Anima Christi – Contemporary Translation

The Ignatian Adventure book coverIn Kevin O’Brien’s excellent The Ignatian Adventure, he cites the late great David Fleming’s contemporary translation of the Anima Christi.  Ignatius loved this prayer. Here it is.

Jesus, may all that is you flow into me.
May your body and blood be my food and drink.
May your passion and death be my strength and life.
Jesus, with you by my side, enough has been given.
May the shelter I seek be the shadow your cross.
Let me not run from the love which you offer,
But hold me safe from the forces of evil.
On each my dyings shed your light and your love.
Keep calling to me until that day comes, when, with your saints,
I may praise you forever. Amen.


  1. says

    I love this prayer. Sometime back I was helping G., a friend of a friend, with a review of a book of daily prayer designed for interdenominational use (the title of which is quite wonderful – Common Prayer: A Liturgy for Ordinary Radicals). G. thought that to review a prayer book, you should see how it gets used, and so went around and prayed from the book with all sorts of people, which is how I found myself on a dark drenching day, sitting in the campus center where I teach, praying (out loud) the Anima Christi with someone I’d just met. The much loved and familiar prayer made what might otherwise have felt awkward feel like home.

    I will admit to a certain fondness for Joseph Tetlow SJ’s version (From Hearts on Fire), particularly the first line:

    I choose to breathe the breath of Christ that makes all life holy.

    • Paul says


      What a great story. I love the idea of you praying the “Anima” in the student center with someone you hardly knew. How brave are you?!


  2. Lynda says

    This prayer means so very much to me. When I first began meeting with my spiritual director, my assignment was to pray the Anima Christi daily but the original version and to put myself into the prayer one line at a time. I have always been drawn to the line “Within thy wounds, hide me.” More recently I have begun praying David Fleming SJ’s version and the line that really speaks to me is: “Let me not run from the love which you offer.” So often I turn down the love that God offers me although I want so much to be hidden within God’s very being. Before becoming Catholic I was from a tradition that didn’t use written prayers and Anima Christi is one of the first that has taught me the incredible value of written prayers.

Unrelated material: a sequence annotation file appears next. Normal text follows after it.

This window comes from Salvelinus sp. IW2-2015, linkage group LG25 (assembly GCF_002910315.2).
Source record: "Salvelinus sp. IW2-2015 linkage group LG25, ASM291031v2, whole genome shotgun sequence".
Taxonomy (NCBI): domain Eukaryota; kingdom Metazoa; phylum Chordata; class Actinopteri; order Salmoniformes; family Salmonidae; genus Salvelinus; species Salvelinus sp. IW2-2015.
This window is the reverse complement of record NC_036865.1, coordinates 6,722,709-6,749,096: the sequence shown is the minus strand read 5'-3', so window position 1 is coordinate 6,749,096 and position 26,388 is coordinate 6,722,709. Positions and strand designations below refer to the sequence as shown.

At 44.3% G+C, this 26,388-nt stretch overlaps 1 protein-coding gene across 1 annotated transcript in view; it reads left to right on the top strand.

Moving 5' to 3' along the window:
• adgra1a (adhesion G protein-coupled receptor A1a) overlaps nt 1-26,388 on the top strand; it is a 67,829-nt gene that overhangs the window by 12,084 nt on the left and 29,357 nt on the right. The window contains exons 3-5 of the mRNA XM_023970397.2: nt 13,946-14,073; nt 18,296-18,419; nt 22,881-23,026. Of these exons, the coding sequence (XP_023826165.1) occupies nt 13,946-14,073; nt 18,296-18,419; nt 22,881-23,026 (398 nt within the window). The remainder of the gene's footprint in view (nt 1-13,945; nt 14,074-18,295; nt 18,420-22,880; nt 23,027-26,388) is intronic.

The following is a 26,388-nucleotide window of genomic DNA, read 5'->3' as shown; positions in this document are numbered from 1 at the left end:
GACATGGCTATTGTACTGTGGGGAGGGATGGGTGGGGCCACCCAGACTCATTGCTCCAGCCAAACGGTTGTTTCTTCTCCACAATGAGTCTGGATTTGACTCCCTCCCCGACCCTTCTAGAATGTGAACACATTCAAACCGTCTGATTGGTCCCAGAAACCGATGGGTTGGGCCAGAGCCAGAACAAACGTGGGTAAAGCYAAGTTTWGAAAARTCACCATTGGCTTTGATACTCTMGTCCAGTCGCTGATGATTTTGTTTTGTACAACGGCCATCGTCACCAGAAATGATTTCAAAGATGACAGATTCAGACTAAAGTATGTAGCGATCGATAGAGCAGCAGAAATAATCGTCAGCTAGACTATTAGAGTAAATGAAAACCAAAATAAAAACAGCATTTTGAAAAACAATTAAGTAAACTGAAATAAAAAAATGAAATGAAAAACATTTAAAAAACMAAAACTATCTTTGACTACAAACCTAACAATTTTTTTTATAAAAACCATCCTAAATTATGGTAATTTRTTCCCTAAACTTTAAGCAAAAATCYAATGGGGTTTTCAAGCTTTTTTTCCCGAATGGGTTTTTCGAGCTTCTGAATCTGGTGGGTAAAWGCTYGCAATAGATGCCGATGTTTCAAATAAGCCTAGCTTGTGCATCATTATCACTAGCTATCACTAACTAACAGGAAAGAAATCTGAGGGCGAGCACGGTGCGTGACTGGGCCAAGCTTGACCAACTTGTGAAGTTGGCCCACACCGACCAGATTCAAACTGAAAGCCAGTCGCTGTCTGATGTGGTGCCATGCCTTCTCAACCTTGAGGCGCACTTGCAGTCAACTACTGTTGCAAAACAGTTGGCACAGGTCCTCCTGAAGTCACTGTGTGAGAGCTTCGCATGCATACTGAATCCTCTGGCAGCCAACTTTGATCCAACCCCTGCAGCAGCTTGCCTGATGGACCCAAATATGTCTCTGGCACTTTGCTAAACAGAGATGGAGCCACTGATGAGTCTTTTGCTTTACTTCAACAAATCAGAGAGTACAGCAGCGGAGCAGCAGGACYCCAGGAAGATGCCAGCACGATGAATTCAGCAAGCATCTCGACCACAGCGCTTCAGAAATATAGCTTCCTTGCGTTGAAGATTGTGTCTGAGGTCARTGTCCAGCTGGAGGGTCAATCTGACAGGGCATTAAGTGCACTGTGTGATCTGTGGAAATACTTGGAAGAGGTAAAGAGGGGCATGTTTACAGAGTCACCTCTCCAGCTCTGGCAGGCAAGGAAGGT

• Paul says


      I share your fondness for “Let me not run from the love which you offer.” Sadly, however, I’m still running way too often.


  3. Tim says

    What a wonderful prayer, the story of the two disciples on the road to Emmaus comes to mind. As we travel down our respective path’s why not take a stroll with Christ, and hang with Him for awhile. Never know what might rub off, that we can forward to others.

    Happy Wednesday…

  4. Dolly says

    I bought this book, The Ignatian Adventure by kevin O’Brien, SJ, and did the exercises with the help of my spiritual director. I’ve been blessed with a lot of revelation about myself and God, and how I relate to him. The prayer, Anima Christi, had come to life for me while going through the exercises. I love this version and that of Joseph Tetlow’s, SJ.